Grape Varieties — Prologue: Species, varieties, and clones

With grape varieties like Cabernet Sauvignon, Chardonnay, Sauvignon Blanc and Pinot Noir dominating the markets, the varieties we work with may be unfamiliar to you. Here we will introduce you to the varieties we work with: Viognier, Zinfandel, Petite Sirah, and, coming soon, Grenache. But first, a little background.

What is a grape variety?
With few exceptions, most wine is made from a single species of grapevine, Vitis vinifera L. Wines made from other fruits must so indicate on the label, e.g., blueberry wine, or dandelion wine. In some parts of the United States, winters are too severe for V. vinifera to survive, so other species of grape vine, most of which are indigenous to the US are used. Unfortunately, many of these species, such as V. labrusca (Concord), V. riparia, and Muscadinia Rotundifolia (Muscadine, Scuppernong) produce wines with flavors that many consider off-putting.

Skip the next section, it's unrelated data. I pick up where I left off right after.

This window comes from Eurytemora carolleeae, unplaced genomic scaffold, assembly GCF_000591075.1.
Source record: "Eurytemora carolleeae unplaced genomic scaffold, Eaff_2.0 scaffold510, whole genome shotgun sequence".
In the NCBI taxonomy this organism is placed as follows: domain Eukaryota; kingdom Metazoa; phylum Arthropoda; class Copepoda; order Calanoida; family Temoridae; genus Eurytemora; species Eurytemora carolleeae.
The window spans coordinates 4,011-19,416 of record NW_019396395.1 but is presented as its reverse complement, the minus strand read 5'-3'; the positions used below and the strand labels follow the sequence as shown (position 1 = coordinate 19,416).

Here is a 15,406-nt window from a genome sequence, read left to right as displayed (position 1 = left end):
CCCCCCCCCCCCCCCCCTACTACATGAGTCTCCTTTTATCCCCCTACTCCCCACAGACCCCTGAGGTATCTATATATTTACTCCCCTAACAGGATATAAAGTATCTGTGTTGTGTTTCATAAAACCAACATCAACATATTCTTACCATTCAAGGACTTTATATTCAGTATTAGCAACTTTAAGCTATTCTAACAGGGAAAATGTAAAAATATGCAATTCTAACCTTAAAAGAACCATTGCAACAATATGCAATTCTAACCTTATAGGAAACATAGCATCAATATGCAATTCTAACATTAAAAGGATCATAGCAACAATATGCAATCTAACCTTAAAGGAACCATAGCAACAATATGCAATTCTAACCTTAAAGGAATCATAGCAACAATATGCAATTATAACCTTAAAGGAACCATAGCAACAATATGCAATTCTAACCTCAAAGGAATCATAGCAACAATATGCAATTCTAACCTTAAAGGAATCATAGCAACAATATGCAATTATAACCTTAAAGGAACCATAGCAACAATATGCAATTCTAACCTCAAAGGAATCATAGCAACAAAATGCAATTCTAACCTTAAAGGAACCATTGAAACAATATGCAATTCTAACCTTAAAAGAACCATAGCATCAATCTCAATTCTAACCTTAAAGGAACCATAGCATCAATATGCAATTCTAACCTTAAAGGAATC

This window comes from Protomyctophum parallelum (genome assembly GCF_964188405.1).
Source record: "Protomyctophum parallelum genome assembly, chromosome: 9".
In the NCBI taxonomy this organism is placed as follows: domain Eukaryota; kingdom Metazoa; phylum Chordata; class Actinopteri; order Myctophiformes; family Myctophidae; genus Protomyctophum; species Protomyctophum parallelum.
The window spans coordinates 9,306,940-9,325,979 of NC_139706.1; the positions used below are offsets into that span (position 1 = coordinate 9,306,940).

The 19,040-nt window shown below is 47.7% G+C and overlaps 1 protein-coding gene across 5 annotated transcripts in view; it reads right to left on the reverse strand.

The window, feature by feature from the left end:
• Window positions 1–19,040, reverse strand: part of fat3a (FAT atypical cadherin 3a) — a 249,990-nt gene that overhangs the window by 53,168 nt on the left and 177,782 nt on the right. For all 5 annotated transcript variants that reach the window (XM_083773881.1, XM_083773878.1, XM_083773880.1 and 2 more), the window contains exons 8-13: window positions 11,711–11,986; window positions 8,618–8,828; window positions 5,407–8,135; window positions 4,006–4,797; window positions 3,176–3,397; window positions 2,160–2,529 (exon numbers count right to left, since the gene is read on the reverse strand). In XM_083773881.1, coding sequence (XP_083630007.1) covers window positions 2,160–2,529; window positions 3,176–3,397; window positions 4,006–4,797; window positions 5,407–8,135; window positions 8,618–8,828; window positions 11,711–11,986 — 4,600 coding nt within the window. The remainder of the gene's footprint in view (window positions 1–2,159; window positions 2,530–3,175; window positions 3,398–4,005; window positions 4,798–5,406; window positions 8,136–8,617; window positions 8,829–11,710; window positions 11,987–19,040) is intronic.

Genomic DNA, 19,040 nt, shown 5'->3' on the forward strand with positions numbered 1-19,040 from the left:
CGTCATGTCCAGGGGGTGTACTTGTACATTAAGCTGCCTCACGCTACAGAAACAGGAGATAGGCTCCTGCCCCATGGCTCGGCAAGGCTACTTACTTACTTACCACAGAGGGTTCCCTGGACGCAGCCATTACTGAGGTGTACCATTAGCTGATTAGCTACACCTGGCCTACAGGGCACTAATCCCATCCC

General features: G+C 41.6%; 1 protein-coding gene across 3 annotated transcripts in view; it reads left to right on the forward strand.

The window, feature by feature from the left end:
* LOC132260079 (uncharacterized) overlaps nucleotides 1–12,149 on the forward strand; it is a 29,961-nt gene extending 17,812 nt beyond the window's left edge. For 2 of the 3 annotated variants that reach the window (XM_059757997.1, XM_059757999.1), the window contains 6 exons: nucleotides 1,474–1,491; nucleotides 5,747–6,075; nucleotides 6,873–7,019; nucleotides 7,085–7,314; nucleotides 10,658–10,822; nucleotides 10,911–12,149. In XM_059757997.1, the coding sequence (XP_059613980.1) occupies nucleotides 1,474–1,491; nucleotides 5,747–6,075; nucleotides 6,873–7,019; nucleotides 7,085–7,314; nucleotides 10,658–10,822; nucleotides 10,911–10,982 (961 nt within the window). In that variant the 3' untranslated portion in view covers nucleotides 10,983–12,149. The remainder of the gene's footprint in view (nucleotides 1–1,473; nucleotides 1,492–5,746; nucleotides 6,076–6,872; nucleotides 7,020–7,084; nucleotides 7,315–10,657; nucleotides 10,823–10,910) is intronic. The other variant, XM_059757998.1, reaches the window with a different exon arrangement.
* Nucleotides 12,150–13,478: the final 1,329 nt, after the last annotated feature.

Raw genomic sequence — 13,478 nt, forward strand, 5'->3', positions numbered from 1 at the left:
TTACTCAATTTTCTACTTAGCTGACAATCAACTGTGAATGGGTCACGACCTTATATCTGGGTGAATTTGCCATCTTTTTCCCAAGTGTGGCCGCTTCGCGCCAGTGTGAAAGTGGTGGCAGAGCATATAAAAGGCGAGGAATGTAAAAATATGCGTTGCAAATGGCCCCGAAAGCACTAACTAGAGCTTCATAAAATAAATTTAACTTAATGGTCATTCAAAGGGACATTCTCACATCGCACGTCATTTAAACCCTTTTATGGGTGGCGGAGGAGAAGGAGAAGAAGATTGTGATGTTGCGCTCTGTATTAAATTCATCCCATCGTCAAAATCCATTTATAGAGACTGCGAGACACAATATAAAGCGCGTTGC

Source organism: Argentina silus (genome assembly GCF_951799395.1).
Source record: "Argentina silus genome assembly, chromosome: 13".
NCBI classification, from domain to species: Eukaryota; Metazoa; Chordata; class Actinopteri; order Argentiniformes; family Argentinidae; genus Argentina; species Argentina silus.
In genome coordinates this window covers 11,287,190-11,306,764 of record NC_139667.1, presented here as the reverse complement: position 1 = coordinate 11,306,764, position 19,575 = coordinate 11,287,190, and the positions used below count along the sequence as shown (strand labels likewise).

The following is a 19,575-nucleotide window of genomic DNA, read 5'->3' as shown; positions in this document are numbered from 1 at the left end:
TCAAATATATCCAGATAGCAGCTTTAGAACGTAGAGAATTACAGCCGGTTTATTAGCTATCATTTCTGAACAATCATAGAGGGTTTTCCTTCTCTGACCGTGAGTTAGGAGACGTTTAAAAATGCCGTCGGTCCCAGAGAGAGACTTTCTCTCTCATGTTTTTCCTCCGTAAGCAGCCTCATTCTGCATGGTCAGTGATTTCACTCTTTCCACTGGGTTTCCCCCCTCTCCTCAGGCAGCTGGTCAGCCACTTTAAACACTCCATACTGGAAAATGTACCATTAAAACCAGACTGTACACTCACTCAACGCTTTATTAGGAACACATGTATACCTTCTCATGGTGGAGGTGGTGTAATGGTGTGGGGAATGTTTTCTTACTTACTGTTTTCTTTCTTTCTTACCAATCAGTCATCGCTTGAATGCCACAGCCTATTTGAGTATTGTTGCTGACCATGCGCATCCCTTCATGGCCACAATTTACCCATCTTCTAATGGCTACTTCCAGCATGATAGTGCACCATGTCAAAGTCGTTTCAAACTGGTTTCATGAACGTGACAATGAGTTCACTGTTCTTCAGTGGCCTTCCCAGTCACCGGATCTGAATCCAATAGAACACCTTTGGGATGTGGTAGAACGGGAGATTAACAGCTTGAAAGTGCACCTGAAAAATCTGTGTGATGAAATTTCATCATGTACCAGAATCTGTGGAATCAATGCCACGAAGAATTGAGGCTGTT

Varieties and clones
So, yes, everything from Albariño to Zinfandel–including Cabernet, Chardonnay, etc.–are the same species. The differences among them make each a variety. Note that a wine produced from grapes of single variety can be called (a) varietal. Even within a given variety, differences among grapevines can be detected. Some are minor, such as leaf size. Others can have a relatively large impact on the resulting wine. Pinot noir clone 777, for instance, is known to produce wines with deeper color and more intense tannins than other Pinot noir selections, or clones. Generally speaking, the older a variety, the more diversity its clones will show. Pinot noir and Sangiovese have tremendous diversity among clones, and both are thought to be at least 1000 years old. Cabernet Sauvignon, by contrast, likely resulted from a spontaneous cross between Cabernet franc and Sauvignon blanc in Bordeaux in the mid-18th century. Many Cabernet Sauvignon clones have distinctive characteristics, but not to the same extent as older varieties.

Next up: Viognier